After attending a Congressional hearing on Yemen today, I came to the conclusion that American foreign policy is still constantly playing world police, adapting Cold War policies that simply do not apply today. What Misters Feltman and Godec advocated for today was the same naïve politics of Kant’s Perpetual Peace. The belief that no two democracies will ever go to war is simply rhetoric spewed by neo-conservative idealogues hoping to expand an American empire by territorial means rather than economic. Mr. Feltman, the Assistant Secretary for Near Eastern Affairs, asserted that “local level development” and “civil society” are essential to the stability of the Yemeni state. What Mr. Feltman ignored, however, were the types of civil societies that should be emerging in this failing state. The Nazi Party was at one point a “civil society” and we all know how well that went.
Congressman Ackerman from New York asserted that there was still the “risk of doing everything.” He said this in opposition to Hillary Clinton’s policy of “the risks of doing nothing are far greater,” a policy which Mr. Feltman agreed with. When asked how many Al Quaeda operatives and fighters were in Yemen presently, neither Mr. Feltman nor Mr. Godec knew the answer to the question, despite their previous remarks of the successes in eliminating “twenty percent of the Al Quaeda threat in Yemen.”
Congressman Faleomavaega from the territory of American Samoa was flabbergasted when he stressed flawed American foreign policy. He asked why the United States was committing almost 100,000 American troops in Afghanistan to search for only “27,000 Al Quaeda in [the Afghan region] and two to three hundred in Yemen.” The ratio was bizarre to him and yet again, both Mr. Feltman and Mr. Godec could not answer why.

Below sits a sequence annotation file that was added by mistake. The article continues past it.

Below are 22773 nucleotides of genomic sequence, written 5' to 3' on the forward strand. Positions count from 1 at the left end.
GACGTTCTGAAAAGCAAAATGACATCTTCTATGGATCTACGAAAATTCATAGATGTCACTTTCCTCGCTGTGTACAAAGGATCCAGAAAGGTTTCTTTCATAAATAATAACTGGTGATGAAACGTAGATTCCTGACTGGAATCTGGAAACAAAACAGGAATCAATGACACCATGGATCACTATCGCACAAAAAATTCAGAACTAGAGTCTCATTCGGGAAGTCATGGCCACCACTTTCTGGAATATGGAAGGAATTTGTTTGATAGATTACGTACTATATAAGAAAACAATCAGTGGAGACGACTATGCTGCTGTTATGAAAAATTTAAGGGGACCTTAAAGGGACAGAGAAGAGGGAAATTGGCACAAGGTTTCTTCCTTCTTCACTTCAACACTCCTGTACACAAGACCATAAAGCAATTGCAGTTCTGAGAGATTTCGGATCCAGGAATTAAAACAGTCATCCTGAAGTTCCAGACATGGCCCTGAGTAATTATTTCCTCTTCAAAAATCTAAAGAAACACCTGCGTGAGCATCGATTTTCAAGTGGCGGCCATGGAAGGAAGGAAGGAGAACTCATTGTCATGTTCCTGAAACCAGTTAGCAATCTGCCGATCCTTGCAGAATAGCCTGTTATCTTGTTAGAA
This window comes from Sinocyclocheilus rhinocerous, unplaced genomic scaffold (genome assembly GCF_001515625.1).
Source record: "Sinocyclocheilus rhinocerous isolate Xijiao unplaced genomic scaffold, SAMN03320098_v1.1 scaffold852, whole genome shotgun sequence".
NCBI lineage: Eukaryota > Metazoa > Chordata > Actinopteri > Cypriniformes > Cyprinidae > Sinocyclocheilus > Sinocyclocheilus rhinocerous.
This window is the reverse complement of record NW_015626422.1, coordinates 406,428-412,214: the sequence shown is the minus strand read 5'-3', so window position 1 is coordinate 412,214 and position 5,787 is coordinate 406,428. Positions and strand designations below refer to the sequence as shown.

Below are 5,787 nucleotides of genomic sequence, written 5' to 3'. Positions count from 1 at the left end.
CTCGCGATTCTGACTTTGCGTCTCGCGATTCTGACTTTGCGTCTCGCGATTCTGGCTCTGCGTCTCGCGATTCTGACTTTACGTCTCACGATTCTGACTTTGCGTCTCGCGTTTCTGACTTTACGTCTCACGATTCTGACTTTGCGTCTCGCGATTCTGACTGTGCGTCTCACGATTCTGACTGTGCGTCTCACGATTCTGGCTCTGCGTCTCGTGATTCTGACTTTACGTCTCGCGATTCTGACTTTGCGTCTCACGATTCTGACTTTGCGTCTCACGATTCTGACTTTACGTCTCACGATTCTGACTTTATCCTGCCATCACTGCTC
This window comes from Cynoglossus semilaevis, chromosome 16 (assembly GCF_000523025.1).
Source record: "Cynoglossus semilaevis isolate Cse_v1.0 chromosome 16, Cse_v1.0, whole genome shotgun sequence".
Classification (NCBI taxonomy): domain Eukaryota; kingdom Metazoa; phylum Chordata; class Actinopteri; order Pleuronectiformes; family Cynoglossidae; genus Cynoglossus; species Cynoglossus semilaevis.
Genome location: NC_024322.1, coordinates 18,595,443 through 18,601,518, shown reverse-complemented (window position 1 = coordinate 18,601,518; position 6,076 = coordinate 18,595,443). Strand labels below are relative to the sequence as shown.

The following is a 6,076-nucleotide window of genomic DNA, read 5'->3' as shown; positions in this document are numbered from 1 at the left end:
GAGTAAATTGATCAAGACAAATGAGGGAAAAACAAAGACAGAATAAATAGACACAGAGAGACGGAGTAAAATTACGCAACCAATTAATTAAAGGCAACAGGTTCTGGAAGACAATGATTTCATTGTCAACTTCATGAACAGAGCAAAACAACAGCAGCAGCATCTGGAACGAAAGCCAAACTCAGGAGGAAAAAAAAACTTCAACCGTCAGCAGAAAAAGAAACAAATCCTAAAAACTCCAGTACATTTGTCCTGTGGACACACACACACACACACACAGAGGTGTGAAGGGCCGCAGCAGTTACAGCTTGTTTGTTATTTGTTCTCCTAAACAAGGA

The solution proposed to this dilemma was to throw more tax payer dollars at the failing state. What Mr. Feltman called for was United Stated federal funding going towards assisting civil society organizations in promoting elections in Yemen. The fact that Yemen has a shortage of water and food supplies did not cross Mr. Feltman or Mr. Godec’s mind until Congressman Scott of Georgia pointed this out. What was Mr. Feltman’s solution? “We’re working on this,” he responded, “with the World Bank… to provide new markets.” The last time I checked, people create markets; not the United States government in countries it knows nothing about.
Reporting by Roy Antoun at the Congressional Hearing.Published in